“The most exciting phrase to hear in science, the one that heralds new discoveries, is not ‘Eureka!’ but ‘That’s funny…”
– Isaac Asimov
In the 1980’s, Voyager 1 and Voyager 2 flew past Saturn, collecting data and snapping lots of photos to send back to Earth. One of the features discovered during that mission was a near prefect hexagon-shaped cloud formation at Saturn’s north pole.
In 2009, the Cassini spacecraft confirmed that the hexagon was still there, apparently unchanged after 30 years, and began collecting more data and taking more pictures.
Scientists aren’t 100% sure what causes this hexagon (some wise thinkers on the Internet have proposed a connection to the satanic rituals of the Illuminati). The best theoretical model at the moment seems to be that differing wind speeds in Saturn’s atmosphere have generated a standing wave with six peaks and six troughs (on the sixth planet, making 666… Oh no! The Internet was right!)
Similar hexagonal standing waves have been created in the laboratory.
Researchers also created ovals, triangles, octagons, and other shapes using standing waves, suggesting that there may be more planets out there with geometric cloud formations in their atmospheres.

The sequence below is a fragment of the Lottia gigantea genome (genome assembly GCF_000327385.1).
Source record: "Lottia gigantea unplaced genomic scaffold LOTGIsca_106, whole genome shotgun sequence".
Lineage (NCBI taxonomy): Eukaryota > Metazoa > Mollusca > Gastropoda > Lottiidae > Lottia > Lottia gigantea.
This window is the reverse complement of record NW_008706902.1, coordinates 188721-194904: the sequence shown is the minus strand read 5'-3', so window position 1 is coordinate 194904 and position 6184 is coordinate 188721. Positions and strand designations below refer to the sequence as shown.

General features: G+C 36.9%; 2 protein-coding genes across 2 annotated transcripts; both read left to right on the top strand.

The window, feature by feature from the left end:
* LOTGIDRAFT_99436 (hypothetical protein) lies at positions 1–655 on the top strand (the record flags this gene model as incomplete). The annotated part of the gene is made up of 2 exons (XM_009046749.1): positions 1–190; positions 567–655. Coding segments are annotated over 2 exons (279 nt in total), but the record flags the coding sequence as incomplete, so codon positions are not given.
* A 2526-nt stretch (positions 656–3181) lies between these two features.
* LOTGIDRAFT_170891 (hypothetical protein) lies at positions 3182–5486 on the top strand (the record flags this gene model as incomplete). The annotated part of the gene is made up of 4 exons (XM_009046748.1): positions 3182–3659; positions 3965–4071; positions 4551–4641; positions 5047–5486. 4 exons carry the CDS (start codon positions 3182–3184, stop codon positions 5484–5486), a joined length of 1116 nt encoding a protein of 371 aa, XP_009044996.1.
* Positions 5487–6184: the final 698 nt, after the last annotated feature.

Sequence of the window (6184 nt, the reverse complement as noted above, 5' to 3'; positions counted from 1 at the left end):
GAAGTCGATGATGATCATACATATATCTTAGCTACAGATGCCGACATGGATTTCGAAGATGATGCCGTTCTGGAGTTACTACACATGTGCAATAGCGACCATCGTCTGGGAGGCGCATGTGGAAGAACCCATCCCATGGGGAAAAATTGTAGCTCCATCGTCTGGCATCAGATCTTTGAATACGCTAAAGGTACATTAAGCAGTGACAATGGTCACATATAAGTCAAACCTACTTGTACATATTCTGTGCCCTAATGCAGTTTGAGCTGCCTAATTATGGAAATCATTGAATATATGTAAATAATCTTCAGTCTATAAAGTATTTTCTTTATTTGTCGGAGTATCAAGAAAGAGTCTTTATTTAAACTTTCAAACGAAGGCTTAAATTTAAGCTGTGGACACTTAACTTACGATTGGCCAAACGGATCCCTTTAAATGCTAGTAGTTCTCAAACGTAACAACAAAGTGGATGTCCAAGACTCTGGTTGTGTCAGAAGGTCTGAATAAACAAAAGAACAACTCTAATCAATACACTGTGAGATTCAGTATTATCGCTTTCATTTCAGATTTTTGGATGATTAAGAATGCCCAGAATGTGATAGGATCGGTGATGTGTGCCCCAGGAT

But the really important thing to know is that, based on infrared imagery, it appears the hexagon is rooted deep into Saturn’s interior structure. The hexagon’s rotation may directly correspond to the rotation of Saturn’s presumably solid, possibly metallic core.
If that’s true, then the hexagon may provide planetary scientists an easy way to study Saturn’s interior, and perhaps a way to learn about the interior structures of gas giants in general. All thanks to a rather odd, rather funny observation of Saturn’s north pole.
Saturn’s Hexagon Recreated in the Laboratory from the Planetary Society.
Science Shot: Mysterious Hexagon May Reveal Length of Saturn’s Day from Science Magazine.